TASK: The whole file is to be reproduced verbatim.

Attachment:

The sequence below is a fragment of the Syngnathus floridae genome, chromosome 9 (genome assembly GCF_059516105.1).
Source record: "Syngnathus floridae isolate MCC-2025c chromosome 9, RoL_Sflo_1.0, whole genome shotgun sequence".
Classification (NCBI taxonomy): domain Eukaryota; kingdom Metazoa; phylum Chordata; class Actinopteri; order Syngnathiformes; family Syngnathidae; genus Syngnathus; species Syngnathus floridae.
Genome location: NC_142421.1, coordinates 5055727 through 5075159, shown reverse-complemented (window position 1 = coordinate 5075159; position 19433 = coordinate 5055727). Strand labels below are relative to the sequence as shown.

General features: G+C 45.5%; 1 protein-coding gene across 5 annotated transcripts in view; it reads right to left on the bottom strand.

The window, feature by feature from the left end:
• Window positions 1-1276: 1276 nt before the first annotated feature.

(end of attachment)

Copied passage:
The sequence below is a fragment of the Syngnathus floridae genome, chromosome 9 (genome assembly GCF_059516105.1).
Source record: "Syngnathus floridae isolate MCC-2025c chromosome 9, RoL_Sflo_1.0, whole genome shotgun sequence".
Classification (NCBI taxonomy): domain Eukaryota; kingdom Metazoa; phylum Chordata; class Actinopteri; order Syngnathiformes; family Syngnathidae; genus Syngnathus; species Syngnathus floridae.
Genome location: NC_142421.1, coordinates 5055727 through 5075159, shown reverse-complemented (window position 1 = coordinate 5075159; position 19433 = coordinate 5055727). Strand labels below are relative to the sequence as shown.

General features: G+C 45.5%; 1 protein-coding gene across 5 annotated transcripts in view; it reads right to left on the bottom strand.

The window, feature by feature from the left end:
• Window positions 1-1276: 1276 nt before the first annotated feature.